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February 04, 2010

Up in the Air


Warning: Spoilers ahead. I'll try to save them for the end of the post so you have time to avert your eyes.

I saw Up in the Air a few weeks ago, but just realized I never posted about it. I haven't seen any of the other Best Picture nominees yet (working on it!), but I certainly wouldn't be disappointed if this won. The script was witty but not overwritten - and made me want to read the book - and the movie was beautifully done, all around. I thought they did an extremely good job of showing how similar all the airports and cities seemed to Ryan without actually making it boring and repetitive to the viewers. I'm one of those people who loves airports and planes, so this movie actually left me with the overwhelming urge to travel, which I realize is not quite the point. But still.

Confession: Before this movie, I'm not sure I could have picked George Clooney out of a lineup. (Rosemary Clooney? Sure!) I know, I know. I just looked at IMDb and the other thing of his I've seen is his guest spot on Friends. Yes, this seems ridiculous to me, too, and I clearly have some catching up to do. But anyway, I thought he did a very good job, and it made me want to watch more of his movies. He made the character work in all his isolation and prickliness but seem likeable at the same time, which is quite something.

Vera Farmiga was fine as Alex, but among the women, I thought the standout was clearly Anna Kendrick as Natalie. I think her Jessica (with shades of Cordelia Chase, no?) is one of the highlights of the Twilight movies, and I'm excited that she seems to be taking her career in this classy, adult direction. And I had to repress a squee when I saw Chris Lowell's name in the opening credits. I've loved him since Veronica Mars and I think he does some really good work on Private Practice, even though that show as a whole tends to be something of a mess. He did a fine if small job here as Ryan's assistant, although I hope he gets to play a part that doesn't involve answering phones soon. (He's the receptionist/midwife on PP. Yes, I know. I told you it's a mess.)

And now, a few words about the ending. A few friends had warned me before I saw the movie that the ending was disappointing and/or would anger me. It didn't. At all. (Now that I think about it, I wonder if some of the people who said that know of my "happy endings only" rule for fan fiction. I guess I look for very different things in different forms of media. That might warrant its own post.) Anyway, I went into the movie expecting a drama, rather than a romantic comedy, so the ending didn't surprise me. And my dad had recommended the movie, and he's rather known for liking depressing things. (He says he was surprised by the ending, though.) I assumed from the beginning that Alex wasn't exactly what she appeared, and as soon as Ryan got on the plane for Chicago, I figured that either she was married or she had made up a fake identity/given him a fake address.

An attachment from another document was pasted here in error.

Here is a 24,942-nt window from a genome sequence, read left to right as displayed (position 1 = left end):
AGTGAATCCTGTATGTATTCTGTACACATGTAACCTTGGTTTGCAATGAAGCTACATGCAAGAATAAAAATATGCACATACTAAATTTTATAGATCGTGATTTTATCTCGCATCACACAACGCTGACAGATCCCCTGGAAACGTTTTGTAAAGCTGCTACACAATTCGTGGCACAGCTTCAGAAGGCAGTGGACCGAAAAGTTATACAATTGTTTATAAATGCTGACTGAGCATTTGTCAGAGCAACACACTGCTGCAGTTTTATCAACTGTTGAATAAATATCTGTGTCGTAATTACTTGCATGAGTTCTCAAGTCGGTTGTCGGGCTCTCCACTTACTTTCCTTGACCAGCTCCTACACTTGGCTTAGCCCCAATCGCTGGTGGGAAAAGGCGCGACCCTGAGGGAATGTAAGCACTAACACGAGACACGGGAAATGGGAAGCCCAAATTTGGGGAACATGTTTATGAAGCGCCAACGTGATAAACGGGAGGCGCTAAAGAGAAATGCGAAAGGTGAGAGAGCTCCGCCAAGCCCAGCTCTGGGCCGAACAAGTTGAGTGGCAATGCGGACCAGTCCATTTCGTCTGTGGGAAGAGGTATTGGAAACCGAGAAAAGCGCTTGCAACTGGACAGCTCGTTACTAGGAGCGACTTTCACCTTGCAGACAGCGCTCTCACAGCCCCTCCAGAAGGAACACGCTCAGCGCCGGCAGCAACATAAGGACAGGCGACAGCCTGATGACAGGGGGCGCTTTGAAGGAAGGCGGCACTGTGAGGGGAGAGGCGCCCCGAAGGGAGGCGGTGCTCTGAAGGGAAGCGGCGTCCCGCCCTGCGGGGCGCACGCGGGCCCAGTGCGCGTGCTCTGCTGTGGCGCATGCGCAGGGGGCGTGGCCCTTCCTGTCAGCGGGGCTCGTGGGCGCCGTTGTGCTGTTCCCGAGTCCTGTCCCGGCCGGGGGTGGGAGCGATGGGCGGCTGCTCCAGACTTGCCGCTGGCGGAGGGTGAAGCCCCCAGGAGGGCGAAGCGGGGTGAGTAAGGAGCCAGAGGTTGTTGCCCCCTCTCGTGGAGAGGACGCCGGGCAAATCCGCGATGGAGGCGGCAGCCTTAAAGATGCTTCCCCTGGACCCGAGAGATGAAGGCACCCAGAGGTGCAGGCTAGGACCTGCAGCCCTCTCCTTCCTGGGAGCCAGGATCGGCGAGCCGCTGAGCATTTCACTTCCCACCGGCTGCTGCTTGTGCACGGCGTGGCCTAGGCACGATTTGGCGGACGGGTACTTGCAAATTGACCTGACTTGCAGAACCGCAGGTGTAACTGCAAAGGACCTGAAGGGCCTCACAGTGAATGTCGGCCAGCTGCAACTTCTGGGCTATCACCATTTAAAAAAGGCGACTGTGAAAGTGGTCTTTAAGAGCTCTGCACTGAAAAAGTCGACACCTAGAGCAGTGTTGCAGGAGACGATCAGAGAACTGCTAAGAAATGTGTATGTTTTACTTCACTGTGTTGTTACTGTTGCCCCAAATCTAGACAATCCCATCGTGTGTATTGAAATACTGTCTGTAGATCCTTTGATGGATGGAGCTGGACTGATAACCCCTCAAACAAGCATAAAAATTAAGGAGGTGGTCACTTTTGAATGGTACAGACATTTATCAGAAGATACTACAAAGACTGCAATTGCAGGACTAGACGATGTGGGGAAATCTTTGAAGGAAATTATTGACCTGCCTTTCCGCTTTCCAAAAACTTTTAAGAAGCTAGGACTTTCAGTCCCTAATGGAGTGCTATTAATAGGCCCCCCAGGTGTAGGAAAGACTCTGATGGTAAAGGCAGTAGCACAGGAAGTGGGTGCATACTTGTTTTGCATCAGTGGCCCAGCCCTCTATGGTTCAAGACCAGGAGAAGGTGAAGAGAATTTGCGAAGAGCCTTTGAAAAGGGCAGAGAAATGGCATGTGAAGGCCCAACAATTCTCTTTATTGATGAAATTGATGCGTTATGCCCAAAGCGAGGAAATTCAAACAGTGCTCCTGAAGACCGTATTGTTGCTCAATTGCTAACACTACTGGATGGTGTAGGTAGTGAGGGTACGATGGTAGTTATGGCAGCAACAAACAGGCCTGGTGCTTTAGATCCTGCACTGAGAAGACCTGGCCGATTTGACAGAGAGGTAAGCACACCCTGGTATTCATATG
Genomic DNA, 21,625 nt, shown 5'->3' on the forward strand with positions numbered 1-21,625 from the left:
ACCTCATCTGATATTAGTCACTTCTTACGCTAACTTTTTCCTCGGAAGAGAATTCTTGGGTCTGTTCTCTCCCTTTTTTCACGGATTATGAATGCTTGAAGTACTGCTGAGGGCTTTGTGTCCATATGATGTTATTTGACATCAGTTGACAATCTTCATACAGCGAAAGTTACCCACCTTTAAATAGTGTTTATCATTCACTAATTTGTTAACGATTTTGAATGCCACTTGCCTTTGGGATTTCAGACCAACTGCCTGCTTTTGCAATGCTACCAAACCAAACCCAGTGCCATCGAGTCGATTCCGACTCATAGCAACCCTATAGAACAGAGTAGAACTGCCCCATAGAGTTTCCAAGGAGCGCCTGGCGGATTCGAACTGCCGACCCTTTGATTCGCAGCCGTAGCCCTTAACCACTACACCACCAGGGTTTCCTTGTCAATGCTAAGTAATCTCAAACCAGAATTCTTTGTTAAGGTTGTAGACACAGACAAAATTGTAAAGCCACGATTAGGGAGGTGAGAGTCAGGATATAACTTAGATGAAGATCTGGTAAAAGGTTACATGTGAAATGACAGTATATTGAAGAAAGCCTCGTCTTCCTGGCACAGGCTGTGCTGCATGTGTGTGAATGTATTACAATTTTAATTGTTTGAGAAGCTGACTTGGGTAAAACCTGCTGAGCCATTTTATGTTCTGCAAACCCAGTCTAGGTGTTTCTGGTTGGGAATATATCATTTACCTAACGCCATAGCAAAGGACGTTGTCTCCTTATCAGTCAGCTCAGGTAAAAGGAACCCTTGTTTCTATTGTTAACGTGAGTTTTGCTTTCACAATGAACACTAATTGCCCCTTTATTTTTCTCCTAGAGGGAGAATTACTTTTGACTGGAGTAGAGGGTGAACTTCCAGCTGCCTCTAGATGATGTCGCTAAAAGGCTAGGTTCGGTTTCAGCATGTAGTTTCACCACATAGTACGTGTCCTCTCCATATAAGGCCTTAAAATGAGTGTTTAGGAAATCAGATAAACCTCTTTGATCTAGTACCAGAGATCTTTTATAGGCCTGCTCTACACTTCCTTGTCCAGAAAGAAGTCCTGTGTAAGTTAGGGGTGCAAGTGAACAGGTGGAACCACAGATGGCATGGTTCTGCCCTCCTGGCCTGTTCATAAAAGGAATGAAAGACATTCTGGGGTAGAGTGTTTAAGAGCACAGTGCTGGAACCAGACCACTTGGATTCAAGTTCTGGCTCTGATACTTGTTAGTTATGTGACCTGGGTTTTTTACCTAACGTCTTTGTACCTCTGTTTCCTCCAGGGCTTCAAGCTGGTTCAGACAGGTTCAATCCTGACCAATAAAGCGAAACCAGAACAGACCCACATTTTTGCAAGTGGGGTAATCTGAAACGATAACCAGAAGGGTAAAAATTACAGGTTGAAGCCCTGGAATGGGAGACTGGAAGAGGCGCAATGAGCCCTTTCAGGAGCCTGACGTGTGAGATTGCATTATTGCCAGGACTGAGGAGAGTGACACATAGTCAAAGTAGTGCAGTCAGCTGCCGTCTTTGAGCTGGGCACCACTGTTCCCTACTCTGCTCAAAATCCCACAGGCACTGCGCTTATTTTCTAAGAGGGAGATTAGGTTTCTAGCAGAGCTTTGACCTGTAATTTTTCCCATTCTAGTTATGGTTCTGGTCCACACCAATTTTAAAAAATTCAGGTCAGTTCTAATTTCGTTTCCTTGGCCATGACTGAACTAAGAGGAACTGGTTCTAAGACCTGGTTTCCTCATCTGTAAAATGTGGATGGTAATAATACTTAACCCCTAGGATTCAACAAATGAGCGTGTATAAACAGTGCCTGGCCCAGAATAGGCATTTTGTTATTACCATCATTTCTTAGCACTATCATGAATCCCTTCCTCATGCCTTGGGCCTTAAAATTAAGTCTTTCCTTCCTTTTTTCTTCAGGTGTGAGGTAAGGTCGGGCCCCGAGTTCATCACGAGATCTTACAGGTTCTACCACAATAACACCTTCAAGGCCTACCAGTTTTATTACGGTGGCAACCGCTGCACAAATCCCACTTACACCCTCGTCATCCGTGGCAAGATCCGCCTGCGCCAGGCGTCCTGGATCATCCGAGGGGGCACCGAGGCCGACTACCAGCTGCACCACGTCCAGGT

I liked the ending better this way than I would have if it had been a typical You've Got Mail style sudden revelation and ecstatic declaration of love. (Not that I don't love You've Got Mail, but I don't want everything to be like that.) Ryan developed a lot internally over the course of the movie, but that doesn't magically change anything. He made a small step in writing the recommendation for Anna. But I found it refreshingly honest that he couldn't actually change his life that much, at least not all at once. Even if you have revelations, change your own priorities, decide you want to be someone else, it doesn't mean that the past is erased or that you no longer have to live with the consequences of all of the previous decisions you've made. This ending made Up in the Air both truer and more poignant. (And I wouldn't be surprised if the less-happy ending helped it get its Oscar nominations.)

Posted by Kat at February 4, 2010 11:00 AM

I agree with you. I didn't particularly like Up in the Air, but I could respect how well it did what it set out to do. I thought George Clooney did a great job portraying someone with a crummy job description and a rather limited life view, but still making him a genial character. I figured the point of the movie was not to give us a happy ending, but instead to offer hope that change is possible, even if it's not always in the ways we might hope or expect.

Posted by: sprite at February 4, 2010 11:31 AM
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